An essential improvement

By John Pastor • Published: July 15th, 2013
Category: Health in a Heartbeat

It’s not complicated. Brain surgery without drills, scalpels or radiation is better.

Now, a non-invasive option may be near for patients who need brain operations for a problem called essential tremor.

During a small clinical trial that has produced hopeful results, neurosurgeons used sound waves instead of saw blades to perform brain surgery.

The procedure was attempted on 15 patients who had hand tremors that could not be controlled by traditional medicine.

After surgeons used ultrasound to destroy small amounts of brain tissue in an area of the brain that helps manage movement, the volunteers experienced a two-thirds reduction in shaking symptoms. Doctors said all 15 patients improved.

The sonic surgery was guided by magnetic resonance imaging, which helped doctors concentrate powerful sound waves in the precise spot to disrupt the brain circuit responsible for the unwanted shaking.

Because it causes shakiness, essential tremor is often confused with Parkinson’s disease, but it is far more common. The condition affects about 10 million Americans, according to the International Essential Tremor Foundation.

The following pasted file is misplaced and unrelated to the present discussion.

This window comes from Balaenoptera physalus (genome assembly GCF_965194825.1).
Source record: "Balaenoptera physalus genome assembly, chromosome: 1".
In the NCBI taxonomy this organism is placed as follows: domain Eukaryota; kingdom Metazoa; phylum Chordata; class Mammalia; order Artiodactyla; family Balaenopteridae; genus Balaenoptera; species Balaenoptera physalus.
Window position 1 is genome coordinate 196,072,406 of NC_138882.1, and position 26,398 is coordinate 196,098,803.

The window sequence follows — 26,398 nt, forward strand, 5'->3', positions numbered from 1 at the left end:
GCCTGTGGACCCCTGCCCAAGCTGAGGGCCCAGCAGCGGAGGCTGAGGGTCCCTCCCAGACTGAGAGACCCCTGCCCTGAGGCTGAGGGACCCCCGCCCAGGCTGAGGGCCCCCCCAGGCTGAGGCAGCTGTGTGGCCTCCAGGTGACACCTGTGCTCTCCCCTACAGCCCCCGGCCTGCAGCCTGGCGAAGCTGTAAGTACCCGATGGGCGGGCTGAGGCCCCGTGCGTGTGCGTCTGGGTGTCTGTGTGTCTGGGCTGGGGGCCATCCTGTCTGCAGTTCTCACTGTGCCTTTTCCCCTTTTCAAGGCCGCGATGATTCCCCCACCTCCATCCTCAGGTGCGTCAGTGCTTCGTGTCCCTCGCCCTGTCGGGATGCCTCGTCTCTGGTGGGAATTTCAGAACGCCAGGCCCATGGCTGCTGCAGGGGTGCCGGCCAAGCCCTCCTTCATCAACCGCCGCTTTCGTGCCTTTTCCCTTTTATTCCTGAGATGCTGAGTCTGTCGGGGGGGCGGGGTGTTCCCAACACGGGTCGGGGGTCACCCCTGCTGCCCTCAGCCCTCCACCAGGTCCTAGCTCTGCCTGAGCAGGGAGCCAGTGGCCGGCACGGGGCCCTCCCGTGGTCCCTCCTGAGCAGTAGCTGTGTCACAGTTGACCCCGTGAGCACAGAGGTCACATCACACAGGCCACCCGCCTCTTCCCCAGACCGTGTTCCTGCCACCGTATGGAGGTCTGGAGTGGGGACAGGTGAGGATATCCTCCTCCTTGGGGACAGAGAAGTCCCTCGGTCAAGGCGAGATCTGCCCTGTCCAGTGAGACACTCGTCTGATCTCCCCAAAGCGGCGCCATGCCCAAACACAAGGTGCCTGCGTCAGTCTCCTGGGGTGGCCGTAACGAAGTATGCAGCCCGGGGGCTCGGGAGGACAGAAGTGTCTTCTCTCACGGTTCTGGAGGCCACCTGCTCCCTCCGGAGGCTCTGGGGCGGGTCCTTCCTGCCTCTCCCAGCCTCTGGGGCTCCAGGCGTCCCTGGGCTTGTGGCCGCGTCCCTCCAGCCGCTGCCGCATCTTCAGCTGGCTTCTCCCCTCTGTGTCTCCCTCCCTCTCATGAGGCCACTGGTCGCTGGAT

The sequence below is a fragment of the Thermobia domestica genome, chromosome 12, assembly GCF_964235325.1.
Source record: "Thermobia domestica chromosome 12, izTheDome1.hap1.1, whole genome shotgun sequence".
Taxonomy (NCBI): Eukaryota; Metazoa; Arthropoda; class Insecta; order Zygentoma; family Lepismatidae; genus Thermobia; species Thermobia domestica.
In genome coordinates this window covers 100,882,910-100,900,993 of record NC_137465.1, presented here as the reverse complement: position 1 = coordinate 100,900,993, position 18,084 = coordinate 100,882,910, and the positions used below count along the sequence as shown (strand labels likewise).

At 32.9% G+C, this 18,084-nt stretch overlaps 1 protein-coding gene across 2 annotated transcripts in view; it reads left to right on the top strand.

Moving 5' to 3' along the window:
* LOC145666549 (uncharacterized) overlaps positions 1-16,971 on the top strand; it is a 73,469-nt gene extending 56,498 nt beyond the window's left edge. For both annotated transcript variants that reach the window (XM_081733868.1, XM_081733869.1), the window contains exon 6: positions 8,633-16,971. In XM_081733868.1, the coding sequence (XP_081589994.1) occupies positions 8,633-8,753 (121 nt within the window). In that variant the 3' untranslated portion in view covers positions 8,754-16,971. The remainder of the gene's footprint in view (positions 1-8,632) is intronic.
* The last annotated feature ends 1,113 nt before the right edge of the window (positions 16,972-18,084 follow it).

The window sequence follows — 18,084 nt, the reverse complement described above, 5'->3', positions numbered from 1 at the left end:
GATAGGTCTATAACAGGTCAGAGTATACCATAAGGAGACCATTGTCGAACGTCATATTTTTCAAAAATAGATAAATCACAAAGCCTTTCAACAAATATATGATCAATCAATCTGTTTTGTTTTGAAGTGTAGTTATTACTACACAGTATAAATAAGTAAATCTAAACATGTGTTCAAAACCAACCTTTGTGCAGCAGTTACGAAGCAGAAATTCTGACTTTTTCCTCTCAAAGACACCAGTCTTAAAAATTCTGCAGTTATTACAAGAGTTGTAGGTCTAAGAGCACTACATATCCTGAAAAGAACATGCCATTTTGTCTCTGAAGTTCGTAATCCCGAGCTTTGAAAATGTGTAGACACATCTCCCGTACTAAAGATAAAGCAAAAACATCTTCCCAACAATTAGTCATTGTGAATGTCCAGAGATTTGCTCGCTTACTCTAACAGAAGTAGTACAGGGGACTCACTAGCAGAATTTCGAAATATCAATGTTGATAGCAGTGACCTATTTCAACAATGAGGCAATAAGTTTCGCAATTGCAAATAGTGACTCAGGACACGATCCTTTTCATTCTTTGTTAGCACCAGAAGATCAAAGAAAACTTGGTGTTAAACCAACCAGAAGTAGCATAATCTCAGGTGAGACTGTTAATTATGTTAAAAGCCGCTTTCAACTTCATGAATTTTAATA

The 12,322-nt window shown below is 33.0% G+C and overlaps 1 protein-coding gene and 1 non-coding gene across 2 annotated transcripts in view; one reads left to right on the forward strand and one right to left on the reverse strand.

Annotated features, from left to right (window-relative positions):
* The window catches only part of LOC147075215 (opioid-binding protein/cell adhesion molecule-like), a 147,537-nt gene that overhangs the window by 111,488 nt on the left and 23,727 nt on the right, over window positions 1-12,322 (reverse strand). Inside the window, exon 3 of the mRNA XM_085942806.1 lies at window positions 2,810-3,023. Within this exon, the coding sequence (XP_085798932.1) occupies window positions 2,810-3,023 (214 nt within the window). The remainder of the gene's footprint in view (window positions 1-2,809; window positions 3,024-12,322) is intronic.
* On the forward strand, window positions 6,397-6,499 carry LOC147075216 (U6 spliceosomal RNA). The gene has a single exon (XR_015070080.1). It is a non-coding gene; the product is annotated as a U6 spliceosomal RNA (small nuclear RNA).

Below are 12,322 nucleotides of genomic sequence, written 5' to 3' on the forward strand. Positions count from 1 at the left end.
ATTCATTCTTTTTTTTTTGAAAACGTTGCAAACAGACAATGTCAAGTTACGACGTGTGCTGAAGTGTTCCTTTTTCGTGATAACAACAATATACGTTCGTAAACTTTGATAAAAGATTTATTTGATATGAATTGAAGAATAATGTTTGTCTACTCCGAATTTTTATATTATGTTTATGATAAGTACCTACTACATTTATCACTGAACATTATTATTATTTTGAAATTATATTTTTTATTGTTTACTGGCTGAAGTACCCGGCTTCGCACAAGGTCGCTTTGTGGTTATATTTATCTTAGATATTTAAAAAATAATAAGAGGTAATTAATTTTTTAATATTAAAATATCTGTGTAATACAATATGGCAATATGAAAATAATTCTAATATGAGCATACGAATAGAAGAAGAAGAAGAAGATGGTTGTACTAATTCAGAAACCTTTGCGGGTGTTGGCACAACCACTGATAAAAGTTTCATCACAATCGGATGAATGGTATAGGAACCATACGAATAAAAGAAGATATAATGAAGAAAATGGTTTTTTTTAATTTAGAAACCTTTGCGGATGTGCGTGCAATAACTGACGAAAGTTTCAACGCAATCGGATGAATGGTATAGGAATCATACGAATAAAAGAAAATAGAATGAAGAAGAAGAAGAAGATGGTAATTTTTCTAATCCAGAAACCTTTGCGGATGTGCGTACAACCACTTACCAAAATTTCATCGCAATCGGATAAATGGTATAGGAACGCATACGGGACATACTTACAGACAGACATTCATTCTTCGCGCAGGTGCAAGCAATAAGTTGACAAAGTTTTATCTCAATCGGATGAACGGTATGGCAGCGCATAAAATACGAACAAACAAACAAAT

The disease often runs in families. Patients generally experience shaking in their hands, arms, legs and head during purposeful movements, often while performing tasks such as eating, drinking or writing.

As with Parkinson’s disease, the tremor becomes more pronounced during emotional stress.

The next step in determining whether focused ultrasound is a viable treatment for essential tremor patients will soon begin during an international, multisite trial led by the University of Virginia. Seventy-two patients will be treated.

If successful, it will be a step toward a non-invasive neurological treatment, no drilling or cutting required.

And you don’t have to be a brain surgeon to know scalpel-free is better.